“So either I’ve stumbled upon a secret trove of women who aren’t passive-aggressive sob machines, or you need to stop mistaking Dane Cook routines for peer-reviewed sociological studies.” ~ Lore Sjöberg

Reblogged from Wired:

Alt Text: Taking Another Look at the Myth of the ‘Nice Guy’

Photo: Flickr

I’ve addressed “nice guys” before, both on Wired and elsewhere. I’m glad to see that the internet as a whole is starting to catch up to me. There are vast archives devoted to debunking the “nice guy” myth, and more power to them. As before, though, I want to talk to the self-described “nice guys” in question. Ridicule is always fun, of course, but I like to think I can be scathingly sarcastic and still help people.

Maybe it would help to look at the actual language. If you examine the actual phrase “nice guy,” maybe it will help you to understand two things: First, why it tends to make people’s skin crawl as soon as they read or hear it, and second why it practically screams “I do not know how actual human brains work.”

Let’s start with the word “nice.” First off, if you’re a word geek you might be interested to know that it originally meant “stupid,” and it’s derived from the Old French for “clumsy and foolish,” which is in turn derived from the Latin for “ignorant.” Now, that’s neither here nor there. Women don’t turn you down because of etymology, although it would be kind of awesome if they did. But the fact is that there are still wisps of the old meaning clinging to the word like toilet paper streaming from the bottom of your shoe.

If someone — we’ll say a woman, but actually it’s pretty much anyone who doesn’t have a tin ear for language — has a great date with someone new, this is how she describes the person:

“Wow, he’s amazing. He’s really funny, and there’s also this chemistry, you know? Like, he was really LOOKING at me. Plus he works as a caterer so he has a lot of interesting stories. And he was so thoughtful! When he asked the waiter for more ranch dressing, he didn’t let him go until he checked to see if I wanted anything as well. I’m really looking forward to seeing him again.”

If a woman has a boring date with a new guy, this is what she says:

“He seemed nice.”

Okay? Follow? If you are describing yourself as “nice” you are like one of those tiny motels where the sign out front just says “Air Conditioning — Color TV.” You are saying “I have nothing to recommend me other than a bare minimum level of acceptability.”

Now, let’s move on to “guy.” Studies someone should probably do indicate that the most common uses of the word “guy” are as follows:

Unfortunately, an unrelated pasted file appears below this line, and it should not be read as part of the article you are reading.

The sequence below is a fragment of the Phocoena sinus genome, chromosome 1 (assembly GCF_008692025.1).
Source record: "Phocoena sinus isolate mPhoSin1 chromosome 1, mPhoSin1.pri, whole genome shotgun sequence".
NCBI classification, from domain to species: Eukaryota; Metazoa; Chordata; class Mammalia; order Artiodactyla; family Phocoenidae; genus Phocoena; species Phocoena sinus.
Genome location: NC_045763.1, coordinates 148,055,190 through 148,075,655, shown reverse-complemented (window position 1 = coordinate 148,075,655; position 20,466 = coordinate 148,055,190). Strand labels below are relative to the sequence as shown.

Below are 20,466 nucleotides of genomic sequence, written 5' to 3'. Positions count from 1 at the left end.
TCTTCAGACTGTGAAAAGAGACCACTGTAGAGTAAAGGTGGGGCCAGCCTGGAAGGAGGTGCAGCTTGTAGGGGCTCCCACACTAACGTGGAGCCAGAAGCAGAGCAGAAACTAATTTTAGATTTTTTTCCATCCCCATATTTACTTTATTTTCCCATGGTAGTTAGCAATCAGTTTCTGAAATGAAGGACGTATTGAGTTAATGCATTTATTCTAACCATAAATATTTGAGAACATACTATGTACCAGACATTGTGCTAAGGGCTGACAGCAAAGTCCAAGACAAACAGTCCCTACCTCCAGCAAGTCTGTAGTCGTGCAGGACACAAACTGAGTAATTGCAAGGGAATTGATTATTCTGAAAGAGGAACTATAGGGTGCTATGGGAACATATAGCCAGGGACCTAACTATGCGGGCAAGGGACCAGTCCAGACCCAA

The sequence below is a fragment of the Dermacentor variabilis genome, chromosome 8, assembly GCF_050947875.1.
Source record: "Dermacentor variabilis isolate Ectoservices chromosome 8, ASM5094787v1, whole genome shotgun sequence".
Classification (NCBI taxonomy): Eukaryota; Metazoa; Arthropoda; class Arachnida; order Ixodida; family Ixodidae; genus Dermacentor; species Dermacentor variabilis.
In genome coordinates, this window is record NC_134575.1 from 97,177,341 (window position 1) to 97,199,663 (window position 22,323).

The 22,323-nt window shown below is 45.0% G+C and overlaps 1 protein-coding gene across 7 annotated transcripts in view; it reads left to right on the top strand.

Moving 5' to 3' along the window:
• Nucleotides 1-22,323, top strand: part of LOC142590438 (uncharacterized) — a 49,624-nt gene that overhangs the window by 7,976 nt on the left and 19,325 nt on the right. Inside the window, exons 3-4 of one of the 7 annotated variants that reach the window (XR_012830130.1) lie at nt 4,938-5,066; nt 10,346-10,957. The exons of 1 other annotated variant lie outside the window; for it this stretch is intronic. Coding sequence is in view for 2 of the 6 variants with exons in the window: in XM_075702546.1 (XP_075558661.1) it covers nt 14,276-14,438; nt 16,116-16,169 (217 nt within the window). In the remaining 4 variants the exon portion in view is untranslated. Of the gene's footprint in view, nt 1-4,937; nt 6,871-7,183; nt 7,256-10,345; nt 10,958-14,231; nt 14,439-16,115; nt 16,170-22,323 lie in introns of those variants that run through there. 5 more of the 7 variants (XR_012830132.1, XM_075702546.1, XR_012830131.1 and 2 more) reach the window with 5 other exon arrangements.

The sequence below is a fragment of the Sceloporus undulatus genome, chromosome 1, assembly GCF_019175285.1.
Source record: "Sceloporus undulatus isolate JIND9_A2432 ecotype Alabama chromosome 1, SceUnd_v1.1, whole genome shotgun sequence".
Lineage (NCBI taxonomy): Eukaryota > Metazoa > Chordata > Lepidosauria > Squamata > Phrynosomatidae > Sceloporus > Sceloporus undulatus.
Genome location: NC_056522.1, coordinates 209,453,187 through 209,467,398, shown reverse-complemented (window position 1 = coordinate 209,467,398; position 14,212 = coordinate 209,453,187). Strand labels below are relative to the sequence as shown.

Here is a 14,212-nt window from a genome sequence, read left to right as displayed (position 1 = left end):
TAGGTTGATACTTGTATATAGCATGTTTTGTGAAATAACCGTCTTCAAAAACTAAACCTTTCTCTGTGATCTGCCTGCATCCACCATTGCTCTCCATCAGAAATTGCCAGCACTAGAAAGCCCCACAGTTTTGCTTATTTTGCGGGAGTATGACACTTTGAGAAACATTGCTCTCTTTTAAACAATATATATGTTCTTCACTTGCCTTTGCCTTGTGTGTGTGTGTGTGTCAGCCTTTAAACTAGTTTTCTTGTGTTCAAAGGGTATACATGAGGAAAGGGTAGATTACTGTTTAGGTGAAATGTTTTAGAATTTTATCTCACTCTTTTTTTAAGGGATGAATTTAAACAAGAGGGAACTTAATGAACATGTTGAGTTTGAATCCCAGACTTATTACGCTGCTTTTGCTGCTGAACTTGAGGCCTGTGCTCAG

78 percent — In reference to the unnamed, largely interchangeable person who installs your cable, fixes your plumbing, or delivers pizza to you.

13 percent — What the bartender calls you when he’s about to summon the bouncer, i.e. “calm down there, guy,” “I think you’ve had enough, guy.”

9 percent — Changing the gender of songs with “girl” in the lyrics.

So by referring to yourself as a “guy,” you are indicating, perhaps subliminally, that you are faceless, clueless, and have been covered by Petula Clark. None of these are generally considered positive traits in a significant other.

In short, to anyone with dating experience, “nice guy” sounds like “essentially lackluster, if largely unobjectionable male person.” And this is what you’re presenting as your best trait. This is what you aspire to.

Now, I hear some of you complaining “women always say they want a nice guy.” I know lots of women — I’m even related to a few — and I can’t say I’ve ever heard any of them say that. I can’t prove it, but this sounds like one of those things stand-up comedians say about women and everyone else just repeats. I’ve also never known a woman who cries when she breaks a nail — although I’ve known a few who swear like a 15-year-old sailor in jail — and I’ve never had a woman ask me if her outfit made her look fat unless she actually wanted and subsequently appreciated my opinion. So either I’ve stumbled upon a secret trove of women who aren’t passive-aggressive sob machines, or you need to stop mistaking Dane Cook routines for peer-reviewed sociological studies.

At any rate, if a woman does say “I just wish I could find a nice guy,” I would suggest this is the equivalent of “I’m so hungry I could eat a horse.” Which is to say, she’s not hoping you’ll say, “You’re in luck, I have a dead horse in my backyard!”

The Sapir-Whorf hypothesis states that the way you use language shapes your perception of the world. (This should not be confused with the Sapir-Worf hypothesis, which states that the Romulans are lying and we should raise shields.) So maybe you’d become a better person if you started by not using such a flaccid, pallid term to refer to yourself.

Here’s my suggestion: Instead of trying to be a nice guy, aspire to be a good man. You might be surprised at the results.


Born helpless, naked and unable to provide for himself, Lore Sjöberg overcame these handicaps to become something more than a “nice guy.”